Last Monday, Geoffrey James over at the Sales Machine wrote an interesting blog about the value of sales forecasting, and conducted a poll eliciting votes on whether sales forecasts are more effort that they are worth. Last time I checked, the responses were pretty evenly balanced, with just a little more than half of the participants saying that sales forecasting was in fact not worth the effort. You can read the full post here. Because I believe accurate sales forecasting is fundamental to good business management I commented at length on the blog post.
I’ve added my comment below … but first here’s the ‘usual’ sequence of sales forecasting events that Geoffrey presented.
“Here is the six (6) step process that sales forecasts generally take:
- Step #1: The sales reps provide the forecast
- Step #2: The sales managers adjust the forecast
- Step #3: The sales VP re-adjust the forecast
- Step #4: The marketing VP does his own forecast
- Step #5: The head of manufacturing does his own forecast
- Step #6: The CEO makes up a new forecast”
Geoffrey then ask folks for their opinion, and as I said above, the respondents divided pretty equally into those who believed sales forecasting is a worthwhile activity, and those who believe it’s a waste of time and effort.
I’m not sure that the question “Is Sales Forecasting worth the effort?” is one that any business can really afford to ask. It (sales forecasting) is something that you have to get right. Here’s the transcript of my contribution to the debate, which Geoffrey – in his own comment later – kindly acknowledged as being of value.
RE: Is Sales Forecasting Worth the Effort?
Hold on now!
Getting a accurate sales forecast is not optional to be able to run a business.
The question should not be “Is sales forecasting worth the effort?”, but rather “How do you make accurate sales forecasting easy?”
The challenge here is that the natural (and necessary) optimism of the sales person, and the human desire to please, usually results in inaccurate sales forecast.
But it does not have to be that way.
If you consider a scenario where the sales team follow a process that’s mapped to the customer’s buying process, then there are identifiable pieces of evidence that should inform the forecast. It seems asinine to me that sales people are asked to enter and update all the details of their deals, how it progresses, expected close date, current pipeline stage etc. into a CRM system, and then the sales person is asked to ‘guess’ whether and when the deal will close.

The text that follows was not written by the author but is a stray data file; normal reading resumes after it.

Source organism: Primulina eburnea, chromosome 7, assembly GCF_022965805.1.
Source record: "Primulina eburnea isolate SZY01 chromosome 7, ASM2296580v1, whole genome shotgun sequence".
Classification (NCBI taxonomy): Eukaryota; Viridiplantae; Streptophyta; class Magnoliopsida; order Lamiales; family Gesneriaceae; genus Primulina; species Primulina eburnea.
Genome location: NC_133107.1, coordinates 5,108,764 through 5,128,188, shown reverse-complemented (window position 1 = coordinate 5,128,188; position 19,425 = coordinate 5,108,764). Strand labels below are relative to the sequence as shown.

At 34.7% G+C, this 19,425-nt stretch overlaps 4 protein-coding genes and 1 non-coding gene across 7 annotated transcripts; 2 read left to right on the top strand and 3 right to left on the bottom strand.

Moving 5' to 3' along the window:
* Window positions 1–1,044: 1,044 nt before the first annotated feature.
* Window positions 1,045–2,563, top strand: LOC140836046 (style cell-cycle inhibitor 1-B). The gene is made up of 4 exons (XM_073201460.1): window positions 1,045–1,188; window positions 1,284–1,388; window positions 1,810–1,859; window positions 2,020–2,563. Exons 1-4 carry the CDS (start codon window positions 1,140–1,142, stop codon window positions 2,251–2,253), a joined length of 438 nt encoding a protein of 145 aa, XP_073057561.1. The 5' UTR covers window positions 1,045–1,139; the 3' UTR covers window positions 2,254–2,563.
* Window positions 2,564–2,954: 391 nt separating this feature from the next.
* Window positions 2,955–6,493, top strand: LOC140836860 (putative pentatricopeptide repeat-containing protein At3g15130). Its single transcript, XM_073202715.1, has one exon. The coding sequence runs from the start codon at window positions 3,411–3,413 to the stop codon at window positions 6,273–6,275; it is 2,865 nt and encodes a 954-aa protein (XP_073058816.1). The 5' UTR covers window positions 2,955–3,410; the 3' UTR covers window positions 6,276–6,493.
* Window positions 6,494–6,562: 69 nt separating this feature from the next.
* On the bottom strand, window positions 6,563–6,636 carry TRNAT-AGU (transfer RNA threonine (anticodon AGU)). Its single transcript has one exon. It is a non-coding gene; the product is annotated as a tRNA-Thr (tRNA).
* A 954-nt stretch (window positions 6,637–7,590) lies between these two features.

There’s not a lot of value being delivered to the sales person here.
Consider instead a system that learns about sales cycle, attributes of deals that close, length of time normally taken to progress through each stage, and guidance for the sales person (and sales manager) as to what might knock the deal off track. If those simple elements are tracked and managed, the system will have enough data to provide accurate forecasting for free.
Per Geoffrey’s post, way too much time is being spent by way too many people trying to solve a reporting problem, which should in fact be auto-generated based on objective (not subjective) automated assessment of the health of the deal, its place in the funnel, the typical remaining duration to close and a few other factors.
If you look in your CRM today, it’s likely that you’re going to see two things that are Darwinian in their stupidity. (i.e. they should not survive.)
1. You will most likely see deals that have a forecasted close date that is in the past. Not unless you can perform some pretty unnatural acts – that’s never going to happen. The CRM system should ‘know’ this.
2. Then you will see a forecast based on weighted value or closure probability of the deal. In other words, a $100,000 deal that is 60% likely to close is calculated as being worth $60,000 in forecast value. The truth however is that you never close 60% of a deal. You win it, or you lose it.
I won’t use this forum as a commercial, but the solution I use automatically removes these problems, learns about when deals close, and why they don’t, and automatically gives me sales forecasts that are more than 90% accurate 90 days out. My sales team don’t do anything to generate the forecast. I get it for free. But the forecast is accurate and I can use it to run my business.